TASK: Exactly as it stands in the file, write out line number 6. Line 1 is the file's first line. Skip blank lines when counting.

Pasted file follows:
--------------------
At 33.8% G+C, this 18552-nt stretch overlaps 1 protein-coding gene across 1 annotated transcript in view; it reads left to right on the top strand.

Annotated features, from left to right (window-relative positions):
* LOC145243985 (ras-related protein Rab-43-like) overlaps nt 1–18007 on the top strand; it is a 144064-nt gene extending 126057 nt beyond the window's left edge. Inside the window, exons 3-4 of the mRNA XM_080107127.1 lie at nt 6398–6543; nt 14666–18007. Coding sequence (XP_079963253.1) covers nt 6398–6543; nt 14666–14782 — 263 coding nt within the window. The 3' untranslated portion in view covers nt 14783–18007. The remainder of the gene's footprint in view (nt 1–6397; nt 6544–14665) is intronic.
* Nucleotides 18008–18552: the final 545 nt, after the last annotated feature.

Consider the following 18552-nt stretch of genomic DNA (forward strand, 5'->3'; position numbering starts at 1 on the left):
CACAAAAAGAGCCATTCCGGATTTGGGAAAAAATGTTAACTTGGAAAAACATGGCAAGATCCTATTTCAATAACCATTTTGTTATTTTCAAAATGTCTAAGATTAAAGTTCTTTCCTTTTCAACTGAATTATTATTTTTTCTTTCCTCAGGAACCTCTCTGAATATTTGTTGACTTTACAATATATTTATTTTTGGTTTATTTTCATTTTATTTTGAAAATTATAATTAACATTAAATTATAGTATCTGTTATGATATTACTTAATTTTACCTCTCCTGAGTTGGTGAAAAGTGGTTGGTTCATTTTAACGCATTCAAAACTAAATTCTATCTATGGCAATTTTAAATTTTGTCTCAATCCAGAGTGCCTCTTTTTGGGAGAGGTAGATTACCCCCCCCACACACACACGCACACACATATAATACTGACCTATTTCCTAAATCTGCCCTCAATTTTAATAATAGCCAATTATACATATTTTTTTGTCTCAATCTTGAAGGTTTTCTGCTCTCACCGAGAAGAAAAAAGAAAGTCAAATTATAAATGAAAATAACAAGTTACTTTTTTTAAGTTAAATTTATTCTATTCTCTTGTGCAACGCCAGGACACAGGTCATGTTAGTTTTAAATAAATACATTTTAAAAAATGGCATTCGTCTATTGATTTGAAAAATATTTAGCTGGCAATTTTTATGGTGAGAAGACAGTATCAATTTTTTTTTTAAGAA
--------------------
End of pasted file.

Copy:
CACAAAAAGAGCCATTCCGGATTTGGGAAAAAATGTTAACTTGGAAAAACATGGCAAGATCCTATTTCAATAACCATTTTGTTATTTTCAAAATGTCTAAGATTAAAGTTCTTTCCTTTTCAACTGAATTATTATTTTTTCTTTCCTCAGGAACCTCTCTGAATATTTGTTGACTTTACAATATATTTATTTTTGGTTTATTTTCATTTTATTTTGAAAATTATAATTAACATTAAATTATAGTATCTGTTATGATATTACTTAATTTTACCTCTCCTGAGTTGGTGAAAAGTGGTTGGTTCATTTTAACGCATTCAAAACTAAATTCTATCTATGGCAATTTTAAATTTTGTCTCAATCCAGAGTGCCTCTTTTTGGGAGAGGTAGATTACCCCCCCCACACACACACGCACACACATATAATACTGACCTATTTCCTAAATCTGCCCTCAATTTTAATAATAGCCAATTATACATATTTTTTTGTCTCAATCTTGAAGGTTTTCTGCTCTCACCGAGAAGAAAAAAGAAAGTCAAATTATAAATGAAAATAACAAGTTACTTTTTTTAAGTTAAATTTATTCTATTCTCTTGTGCAACGCCAGGACACAGGTCATGTTAGTTTTAAATAAATACATTTTAAAAAATGGCATTCGTCTATTGATTTGAAAAATATTTAGCTGGCAATTTTTATGGTGAGAAGACAGTATCAATTTTTTTTTTAAGAA